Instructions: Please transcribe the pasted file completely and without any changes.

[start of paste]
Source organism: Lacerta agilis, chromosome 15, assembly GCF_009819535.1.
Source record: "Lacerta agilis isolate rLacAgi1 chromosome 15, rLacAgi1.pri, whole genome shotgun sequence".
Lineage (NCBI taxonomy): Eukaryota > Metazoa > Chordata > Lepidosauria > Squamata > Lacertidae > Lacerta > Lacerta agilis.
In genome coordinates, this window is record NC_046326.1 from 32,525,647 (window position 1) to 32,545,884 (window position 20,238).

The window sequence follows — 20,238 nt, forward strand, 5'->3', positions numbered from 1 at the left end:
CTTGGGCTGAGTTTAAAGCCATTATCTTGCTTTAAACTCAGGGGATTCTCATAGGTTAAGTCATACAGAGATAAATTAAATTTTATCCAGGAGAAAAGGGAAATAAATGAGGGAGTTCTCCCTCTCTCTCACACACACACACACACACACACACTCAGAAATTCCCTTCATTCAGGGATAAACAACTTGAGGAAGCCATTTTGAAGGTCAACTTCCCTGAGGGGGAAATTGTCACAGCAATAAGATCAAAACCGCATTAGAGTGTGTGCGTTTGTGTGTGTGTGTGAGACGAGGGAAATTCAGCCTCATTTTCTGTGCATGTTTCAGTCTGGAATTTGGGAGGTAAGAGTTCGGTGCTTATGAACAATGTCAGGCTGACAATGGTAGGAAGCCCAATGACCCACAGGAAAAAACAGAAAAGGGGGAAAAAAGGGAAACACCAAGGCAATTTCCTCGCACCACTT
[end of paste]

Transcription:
Source organism: Lacerta agilis, chromosome 15, assembly GCF_009819535.1.
Source record: "Lacerta agilis isolate rLacAgi1 chromosome 15, rLacAgi1.pri, whole genome shotgun sequence".
Lineage (NCBI taxonomy): Eukaryota > Metazoa > Chordata > Lepidosauria > Squamata > Lacertidae > Lacerta > Lacerta agilis.
In genome coordinates, this window is record NC_046326.1 from 32,525,647 (window position 1) to 32,545,884 (window position 20,238).

The window sequence follows — 20,238 nt, forward strand, 5'->3', positions numbered from 1 at the left end:
CTTGGGCTGAGTTTAAAGCCATTATCTTGCTTTAAACTCAGGGGATTCTCATAGGTTAAGTCATACAGAGATAAATTAAATTTTATCCAGGAGAAAAGGGAAATAAATGAGGGAGTTCTCCCTCTCTCTCACACACACACACACACACACACACTCAGAAATTCCCTTCATTCAGGGATAAACAACTTGAGGAAGCCATTTTGAAGGTCAACTTCCCTGAGGGGGAAATTGTCACAGCAATAAGATCAAAACCGCATTAGAGTGTGTGCGTTTGTGTGTGTGTGTGAGACGAGGGAAATTCAGCCTCATTTTCTGTGCATGTTTCAGTCTGGAATTTGGGAGGTAAGAGTTCGGTGCTTATGAACAATGTCAGGCTGACAATGGTAGGAAGCCCAATGACCCACAGGAAAAAACAGAAAAGGGGGAAAAAAGGGAAACACCAAGGCAATTTCCTCGCACCACTT